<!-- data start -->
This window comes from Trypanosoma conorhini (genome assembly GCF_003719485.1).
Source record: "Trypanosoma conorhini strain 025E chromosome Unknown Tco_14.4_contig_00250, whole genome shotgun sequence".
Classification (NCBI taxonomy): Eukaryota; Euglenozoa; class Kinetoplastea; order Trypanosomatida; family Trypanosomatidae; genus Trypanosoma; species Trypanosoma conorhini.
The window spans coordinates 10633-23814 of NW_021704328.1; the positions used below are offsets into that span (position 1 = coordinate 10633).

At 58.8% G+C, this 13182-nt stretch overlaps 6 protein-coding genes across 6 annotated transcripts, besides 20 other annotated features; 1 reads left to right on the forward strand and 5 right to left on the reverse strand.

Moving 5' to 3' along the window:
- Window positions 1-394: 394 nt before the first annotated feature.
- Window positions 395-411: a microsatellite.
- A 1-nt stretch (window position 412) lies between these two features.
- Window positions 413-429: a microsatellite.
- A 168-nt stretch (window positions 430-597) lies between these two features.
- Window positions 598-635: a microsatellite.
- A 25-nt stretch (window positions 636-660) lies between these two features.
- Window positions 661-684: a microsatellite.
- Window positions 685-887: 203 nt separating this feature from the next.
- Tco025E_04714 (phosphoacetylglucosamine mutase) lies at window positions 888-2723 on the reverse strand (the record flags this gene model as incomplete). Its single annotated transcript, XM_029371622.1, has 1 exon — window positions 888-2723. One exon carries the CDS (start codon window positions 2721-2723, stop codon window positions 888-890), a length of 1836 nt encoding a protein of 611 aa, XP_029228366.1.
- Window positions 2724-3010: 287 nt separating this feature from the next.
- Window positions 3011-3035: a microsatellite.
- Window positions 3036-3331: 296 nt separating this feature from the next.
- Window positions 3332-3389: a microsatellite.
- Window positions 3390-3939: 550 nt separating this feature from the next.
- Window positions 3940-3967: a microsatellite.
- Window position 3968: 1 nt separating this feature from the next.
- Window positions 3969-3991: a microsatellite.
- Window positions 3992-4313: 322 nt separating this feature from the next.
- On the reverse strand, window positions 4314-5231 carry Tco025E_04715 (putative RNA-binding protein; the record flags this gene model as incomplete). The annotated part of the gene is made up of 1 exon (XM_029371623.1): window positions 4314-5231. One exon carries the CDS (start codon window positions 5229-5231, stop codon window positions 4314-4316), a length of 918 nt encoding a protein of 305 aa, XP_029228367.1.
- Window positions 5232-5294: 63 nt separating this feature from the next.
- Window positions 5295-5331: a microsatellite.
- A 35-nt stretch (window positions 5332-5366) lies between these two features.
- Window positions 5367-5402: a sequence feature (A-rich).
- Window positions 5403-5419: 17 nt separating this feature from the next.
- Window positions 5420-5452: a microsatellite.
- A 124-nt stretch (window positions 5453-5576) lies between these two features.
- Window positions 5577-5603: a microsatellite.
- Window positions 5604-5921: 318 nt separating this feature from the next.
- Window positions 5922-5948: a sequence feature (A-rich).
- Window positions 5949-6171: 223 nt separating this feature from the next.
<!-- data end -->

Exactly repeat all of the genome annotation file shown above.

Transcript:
This window comes from Trypanosoma conorhini (genome assembly GCF_003719485.1).
Source record: "Trypanosoma conorhini strain 025E chromosome Unknown Tco_14.4_contig_00250, whole genome shotgun sequence".
Classification (NCBI taxonomy): Eukaryota; Euglenozoa; class Kinetoplastea; order Trypanosomatida; family Trypanosomatidae; genus Trypanosoma; species Trypanosoma conorhini.
The window spans coordinates 10633-23814 of NW_021704328.1; the positions used below are offsets into that span (position 1 = coordinate 10633).

At 58.8% G+C, this 13182-nt stretch overlaps 6 protein-coding genes across 6 annotated transcripts, besides 20 other annotated features; 1 reads left to right on the forward strand and 5 right to left on the reverse strand.

Moving 5' to 3' along the window:
- Window positions 1-394: 394 nt before the first annotated feature.
- Window positions 395-411: a microsatellite.
- A 1-nt stretch (window position 412) lies between these two features.
- Window positions 413-429: a microsatellite.
- A 168-nt stretch (window positions 430-597) lies between these two features.
- Window positions 598-635: a microsatellite.
- A 25-nt stretch (window positions 636-660) lies between these two features.
- Window positions 661-684: a microsatellite.
- Window positions 685-887: 203 nt separating this feature from the next.
- Tco025E_04714 (phosphoacetylglucosamine mutase) lies at window positions 888-2723 on the reverse strand (the record flags this gene model as incomplete). Its single annotated transcript, XM_029371622.1, has 1 exon — window positions 888-2723. One exon carries the CDS (start codon window positions 2721-2723, stop codon window positions 888-890), a length of 1836 nt encoding a protein of 611 aa, XP_029228366.1.
- Window positions 2724-3010: 287 nt separating this feature from the next.
- Window positions 3011-3035: a microsatellite.
- Window positions 3036-3331: 296 nt separating this feature from the next.
- Window positions 3332-3389: a microsatellite.
- Window positions 3390-3939: 550 nt separating this feature from the next.
- Window positions 3940-3967: a microsatellite.
- Window position 3968: 1 nt separating this feature from the next.
- Window positions 3969-3991: a microsatellite.
- Window positions 3992-4313: 322 nt separating this feature from the next.
- On the reverse strand, window positions 4314-5231 carry Tco025E_04715 (putative RNA-binding protein; the record flags this gene model as incomplete). The annotated part of the gene is made up of 1 exon (XM_029371623.1): window positions 4314-5231. One exon carries the CDS (start codon window positions 5229-5231, stop codon window positions 4314-4316), a length of 918 nt encoding a protein of 305 aa, XP_029228367.1.
- Window positions 5232-5294: 63 nt separating this feature from the next.
- Window positions 5295-5331: a microsatellite.
- A 35-nt stretch (window positions 5332-5366) lies between these two features.
- Window positions 5367-5402: a sequence feature (A-rich).
- Window positions 5403-5419: 17 nt separating this feature from the next.
- Window positions 5420-5452: a microsatellite.
- A 124-nt stretch (window positions 5453-5576) lies between these two features.
- Window positions 5577-5603: a microsatellite.
- Window positions 5604-5921: 318 nt separating this feature from the next.
- Window positions 5922-5948: a sequence feature (A-rich).
- Window positions 5949-6171: 223 nt separating this feature from the next.